Mom of twin boys, Gwen Adams, Sen.
Dolores Gresham, mom of twin girls,
Kim Biggs. Gwen and Kim have been
excellent, articulate advocates for their
children and the parents of all
This is what our bill is all about.
Dan and Gwen Adams with their twin sons and daughter.
Kim and Bill Biggs with their twin girls and daughter.
Mary Gillenwater and children, Bill Biggs, Gwen Adams and family,
Julie Hamilton and family
were there to see the final VICTORY!!
Talking Points for SB 2480-HB 3105
Education - As introduced, requires local boards of education to give preference to parent's request in classroom placement of multiple birth siblings.
UPDATE: After an extended period of discussion with the TSBA the only agreement that could be reached was on this language: AMENDMENT: In determining the classroom assignments of multiple birth siblings, no school or board of education shall separate such multiple birth siblings into different classrooms solely due to such children being multiple birth siblings.
This became Public Chapter 721
It is disappointing that would could not also get included a positive provision for parental choice, but this is a start and in the future, if more problems surface, we can always come back to the General Assembly for a solution.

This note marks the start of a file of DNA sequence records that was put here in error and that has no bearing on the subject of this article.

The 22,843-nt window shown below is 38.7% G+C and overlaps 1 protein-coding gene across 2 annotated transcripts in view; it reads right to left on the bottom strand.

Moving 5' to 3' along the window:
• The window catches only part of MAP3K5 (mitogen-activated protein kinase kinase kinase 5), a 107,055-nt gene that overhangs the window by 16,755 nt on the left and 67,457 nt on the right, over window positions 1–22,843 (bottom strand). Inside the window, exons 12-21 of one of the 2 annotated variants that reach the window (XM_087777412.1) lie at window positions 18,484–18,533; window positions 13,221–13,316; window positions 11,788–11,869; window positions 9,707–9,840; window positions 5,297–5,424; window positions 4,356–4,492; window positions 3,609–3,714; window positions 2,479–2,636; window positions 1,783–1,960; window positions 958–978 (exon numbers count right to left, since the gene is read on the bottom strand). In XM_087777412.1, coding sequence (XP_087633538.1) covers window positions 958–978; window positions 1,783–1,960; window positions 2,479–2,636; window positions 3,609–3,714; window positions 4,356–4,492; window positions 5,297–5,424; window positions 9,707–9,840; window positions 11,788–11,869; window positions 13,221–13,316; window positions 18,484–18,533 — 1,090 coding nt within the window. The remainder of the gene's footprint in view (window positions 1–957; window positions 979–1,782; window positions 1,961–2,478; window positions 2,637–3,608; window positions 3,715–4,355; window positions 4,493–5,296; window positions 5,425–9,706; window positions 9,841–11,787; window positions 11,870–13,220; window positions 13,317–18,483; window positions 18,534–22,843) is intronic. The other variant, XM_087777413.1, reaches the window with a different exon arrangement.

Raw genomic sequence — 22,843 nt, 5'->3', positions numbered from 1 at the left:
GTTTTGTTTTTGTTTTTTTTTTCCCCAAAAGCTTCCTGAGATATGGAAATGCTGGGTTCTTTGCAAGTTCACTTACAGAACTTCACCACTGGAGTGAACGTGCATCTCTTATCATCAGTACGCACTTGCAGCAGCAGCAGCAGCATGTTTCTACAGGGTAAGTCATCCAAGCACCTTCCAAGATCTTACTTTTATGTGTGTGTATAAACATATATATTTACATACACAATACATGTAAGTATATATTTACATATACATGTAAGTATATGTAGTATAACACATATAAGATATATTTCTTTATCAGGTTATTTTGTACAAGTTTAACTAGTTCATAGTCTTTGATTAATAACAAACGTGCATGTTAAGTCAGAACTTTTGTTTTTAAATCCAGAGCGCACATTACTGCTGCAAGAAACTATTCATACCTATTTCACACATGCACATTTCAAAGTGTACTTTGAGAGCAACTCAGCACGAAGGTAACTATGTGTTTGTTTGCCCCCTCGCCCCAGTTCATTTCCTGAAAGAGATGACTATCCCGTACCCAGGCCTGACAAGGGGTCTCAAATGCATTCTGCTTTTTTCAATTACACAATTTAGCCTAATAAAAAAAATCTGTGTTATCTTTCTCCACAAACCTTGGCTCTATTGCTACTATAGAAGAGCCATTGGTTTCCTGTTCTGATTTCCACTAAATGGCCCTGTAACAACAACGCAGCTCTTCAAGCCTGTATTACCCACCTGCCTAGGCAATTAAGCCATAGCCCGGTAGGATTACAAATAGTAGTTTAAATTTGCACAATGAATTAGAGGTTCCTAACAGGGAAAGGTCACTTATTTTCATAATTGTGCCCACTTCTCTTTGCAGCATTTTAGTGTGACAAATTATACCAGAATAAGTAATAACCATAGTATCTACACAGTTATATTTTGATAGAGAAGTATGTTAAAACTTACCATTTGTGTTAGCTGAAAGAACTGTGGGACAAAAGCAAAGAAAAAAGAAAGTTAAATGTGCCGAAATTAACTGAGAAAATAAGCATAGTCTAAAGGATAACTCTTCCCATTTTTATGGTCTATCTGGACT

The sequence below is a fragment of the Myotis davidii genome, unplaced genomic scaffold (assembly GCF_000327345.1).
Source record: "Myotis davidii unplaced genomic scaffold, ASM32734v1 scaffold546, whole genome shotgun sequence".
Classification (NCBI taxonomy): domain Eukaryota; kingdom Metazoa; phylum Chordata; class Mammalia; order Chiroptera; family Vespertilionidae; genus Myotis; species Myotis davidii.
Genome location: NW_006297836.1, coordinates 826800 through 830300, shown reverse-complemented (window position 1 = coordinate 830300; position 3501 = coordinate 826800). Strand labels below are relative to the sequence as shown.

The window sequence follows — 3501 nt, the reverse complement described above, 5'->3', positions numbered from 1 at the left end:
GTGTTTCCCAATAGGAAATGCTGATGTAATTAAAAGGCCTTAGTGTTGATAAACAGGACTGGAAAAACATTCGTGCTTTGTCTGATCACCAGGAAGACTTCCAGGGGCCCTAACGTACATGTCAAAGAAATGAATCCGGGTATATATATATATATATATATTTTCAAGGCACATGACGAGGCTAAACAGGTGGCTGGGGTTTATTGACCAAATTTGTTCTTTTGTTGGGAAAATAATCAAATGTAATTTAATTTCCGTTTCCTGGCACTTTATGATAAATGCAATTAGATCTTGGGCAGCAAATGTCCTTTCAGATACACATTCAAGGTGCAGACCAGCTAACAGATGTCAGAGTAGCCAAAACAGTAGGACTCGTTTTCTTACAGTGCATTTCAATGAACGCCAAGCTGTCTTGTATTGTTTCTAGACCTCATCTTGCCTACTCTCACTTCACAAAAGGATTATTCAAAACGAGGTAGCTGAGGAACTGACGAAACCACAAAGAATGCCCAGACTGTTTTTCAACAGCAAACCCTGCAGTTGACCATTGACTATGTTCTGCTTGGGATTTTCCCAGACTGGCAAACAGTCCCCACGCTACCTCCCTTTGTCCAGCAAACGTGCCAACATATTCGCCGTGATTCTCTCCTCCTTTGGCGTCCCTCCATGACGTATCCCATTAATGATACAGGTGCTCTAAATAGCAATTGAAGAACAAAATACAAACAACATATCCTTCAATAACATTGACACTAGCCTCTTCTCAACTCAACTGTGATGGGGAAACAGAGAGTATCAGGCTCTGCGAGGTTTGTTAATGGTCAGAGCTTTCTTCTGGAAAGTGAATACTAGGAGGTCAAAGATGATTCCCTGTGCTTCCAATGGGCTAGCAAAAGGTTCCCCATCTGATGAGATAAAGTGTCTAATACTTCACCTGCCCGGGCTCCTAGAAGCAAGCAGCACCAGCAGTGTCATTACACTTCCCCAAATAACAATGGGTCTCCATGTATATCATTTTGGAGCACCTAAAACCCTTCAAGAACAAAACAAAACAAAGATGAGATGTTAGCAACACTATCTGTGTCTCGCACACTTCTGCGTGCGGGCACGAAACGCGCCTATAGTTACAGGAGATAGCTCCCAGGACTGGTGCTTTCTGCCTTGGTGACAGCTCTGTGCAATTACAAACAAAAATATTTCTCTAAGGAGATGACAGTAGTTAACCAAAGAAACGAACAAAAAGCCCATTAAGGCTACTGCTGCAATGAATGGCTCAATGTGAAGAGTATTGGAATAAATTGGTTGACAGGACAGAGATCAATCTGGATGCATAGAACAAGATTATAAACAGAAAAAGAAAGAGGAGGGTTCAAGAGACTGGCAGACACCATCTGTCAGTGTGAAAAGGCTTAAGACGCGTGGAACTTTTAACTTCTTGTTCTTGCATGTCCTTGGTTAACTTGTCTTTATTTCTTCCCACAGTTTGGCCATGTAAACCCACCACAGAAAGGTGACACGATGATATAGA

STATUS: On March 8, SB 2480 Passed the Senate floor 31-0. On April 5, HB3105 passed the State House 96-0. VICTORY for families of multiple siblings -- thanks to all who supported this important bill.
It is currently the case that there is often an unwritten policy whereby school districts uniformly mandate separation of multiples.
SB 2480 / HB 3105 proposes legislation to allow parents of multiples the primary voice in the classroom placement decisions for their children (either apart or together).
There is no concrete evidence to support the notion that multiples do better in school if separated. Indeed, all research tends to point otherwise.
The U.S. Department of Education's Educational Research and Improvement Council (ERIC) Digest recommends that "placement decisions should be determined on a case-by-case basis and that a rigid policy should be avoided". Additionally, the ERIC digest states "placement decisions should take into account the views of the parents".
Renowned experts in the area of twin research including Dr. Nancy Segal, California State University, Fullerton, Department of Psychology; Dr. John Mascazine, Ohio State University, College of Education; Patricia Malmstrom, Twin Services Consulting; and the International Society of Twins Studies all advocate a flexible placement policy.
Wisconsin Twin Research Newsletter; Vol. XXVI - Research results indicated that twins placed in separate classrooms at five showed more problems with withdrawal, somatic complaints, and anxiousness and/or depression, and had lower reading levels than twins who were never separated and twins who were separated at a later date. Furthermore, follow-ups indicated that a large number of identical twins continued to have these problems in later childhood.